In the next scene JoJo is dressed in his Hitler youth uniform to go outside. At the door he tells his mother, 'I don't want to go out there,.. I look stupid. People will stare.'
She replies, 'Enjoy the attention kid, not everyone is lucky enough to look stupid. I for one am cursed to look incredibly attractive. Now you're going to pluck up your courage, walk out that door and have an incredible adventure.'

This took me aback. I guess Rosie is trying to tell JoJo that facial scars are a good thing, but there was no denial in his thoughts that he looked stupid or that he would be stared at. Why did she agree with him? And to say she was cursed because she looked so incredibly attractive - what the???

As a child having grown up with a 'deformed' face as I was told, being stared at and pointed at, nasty comments made about me and trying to prove I wasn't stupid, on a daily basis, this hit me hard. I wasn't impressed.

I did though like Rosie's final words of telling JoJo to suck it up and go out into the world because she could have let him stay hidden at home which is more realistic of the time period.



Next when JoJo is at the rehab pool with other legless adults and children, Rahm (Rebel Wilson_ stretches his leg, saying, 'Soon your leg will only be a little bit deformed and pointless. I'm going to recommend another month off school though, because your face might scare the other kids. It's kind of ugly.'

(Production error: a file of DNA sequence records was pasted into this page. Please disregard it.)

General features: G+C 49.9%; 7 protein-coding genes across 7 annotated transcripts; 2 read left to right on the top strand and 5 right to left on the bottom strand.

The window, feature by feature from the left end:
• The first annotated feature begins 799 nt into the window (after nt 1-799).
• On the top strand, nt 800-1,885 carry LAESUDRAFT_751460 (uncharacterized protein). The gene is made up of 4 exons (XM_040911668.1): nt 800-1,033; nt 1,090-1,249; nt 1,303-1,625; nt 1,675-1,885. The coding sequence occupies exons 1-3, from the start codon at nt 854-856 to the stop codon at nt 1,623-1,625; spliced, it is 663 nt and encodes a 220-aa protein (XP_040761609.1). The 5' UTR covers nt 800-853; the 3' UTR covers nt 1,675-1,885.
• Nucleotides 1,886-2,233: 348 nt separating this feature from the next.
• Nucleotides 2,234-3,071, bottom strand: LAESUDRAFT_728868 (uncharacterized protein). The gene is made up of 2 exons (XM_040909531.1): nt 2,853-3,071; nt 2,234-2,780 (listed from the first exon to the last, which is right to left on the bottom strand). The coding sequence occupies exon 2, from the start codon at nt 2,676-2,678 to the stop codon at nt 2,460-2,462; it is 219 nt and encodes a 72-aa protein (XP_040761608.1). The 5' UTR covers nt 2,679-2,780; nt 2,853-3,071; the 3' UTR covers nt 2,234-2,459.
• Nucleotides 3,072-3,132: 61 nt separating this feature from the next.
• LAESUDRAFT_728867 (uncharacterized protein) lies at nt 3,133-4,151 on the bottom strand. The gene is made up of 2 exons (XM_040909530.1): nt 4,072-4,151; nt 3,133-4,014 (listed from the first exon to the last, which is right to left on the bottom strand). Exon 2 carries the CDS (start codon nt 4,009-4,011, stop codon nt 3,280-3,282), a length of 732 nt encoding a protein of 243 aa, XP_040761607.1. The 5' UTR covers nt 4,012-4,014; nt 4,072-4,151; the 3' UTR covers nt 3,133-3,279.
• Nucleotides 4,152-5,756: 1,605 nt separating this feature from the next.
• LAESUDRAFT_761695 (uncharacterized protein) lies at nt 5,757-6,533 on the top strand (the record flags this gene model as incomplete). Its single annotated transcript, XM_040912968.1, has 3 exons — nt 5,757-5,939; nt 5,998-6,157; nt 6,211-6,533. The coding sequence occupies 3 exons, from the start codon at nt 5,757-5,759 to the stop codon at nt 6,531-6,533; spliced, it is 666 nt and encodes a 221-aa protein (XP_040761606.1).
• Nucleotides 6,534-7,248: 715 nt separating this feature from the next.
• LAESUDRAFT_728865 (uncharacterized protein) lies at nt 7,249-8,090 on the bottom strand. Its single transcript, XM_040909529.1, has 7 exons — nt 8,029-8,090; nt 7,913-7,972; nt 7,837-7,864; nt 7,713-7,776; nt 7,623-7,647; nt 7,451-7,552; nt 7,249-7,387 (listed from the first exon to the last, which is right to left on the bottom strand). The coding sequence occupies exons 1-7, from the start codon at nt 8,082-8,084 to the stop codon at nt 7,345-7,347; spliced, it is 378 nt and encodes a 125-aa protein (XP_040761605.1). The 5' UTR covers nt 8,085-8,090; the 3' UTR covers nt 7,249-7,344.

Again the message is, that if you have facial scars you are ugly and shouldn't be seen out in public. Yes put in the time period this would have been the norm, but this movie is being shown today and that's not the message we want to be sending. Children need to be shown people with facial differences so they are not frightened when they see someone and facial differences need to be portrayed in a positive light. The subliminal message needs to be one of positivity.

The next scene occurs when JoJo is in his bedroom talking to Adolf and he asks his imaginary friend, 'Do you think I'm ugly.'
Adolf replies, 'Yes.'

So again, it is reinforced and by this stage I am shaking my head trying to make sense of why? And anger is boiling in my belly.

The final referral to his facial scars occurs towards the end of the movie when Adolf is upset with JoJo because JoJo has feelings towards Elsa the Jewish teen. Right in the beginning of the movie Adolf calls JoJo 'really good looking,' and now he tells JoJo that Elsa is too old for him, he is ugly and she's going to leave him.

What message does that say to you? To me it says once again that facial scars make people ugly, and you won't be able to maintain a relationship because of them.



After this JoJo lets Elsa out of their house and she sees that the Americans are now in control and they both dance.

Now obviously I have left out a lot of the story which does not relate to facial scars. And to be honest there were many poignant moments throughout the movie. There were comedic moments and the dark humour came through more when I watched the movie with subtitles.

But as a person having grown up with a craniofacial syndrome, and been told I was ugly and stupid, and feeling that no one would love me, this movie hit me hard. My parents were told to hide me away though they like Rosie, pushed me out into the world.

Particularly during my first viewing, that knife JoJo had as part of his uniform, was stabbed into my heart. I just do not understand why the facial scars were included, or why there was the consistent message that facial scars make you ugly, a monster, stupid and unlovable. And why has no one done a commentary on this part of the movie? Is it acceptable?

To me, it is totally unacceptable.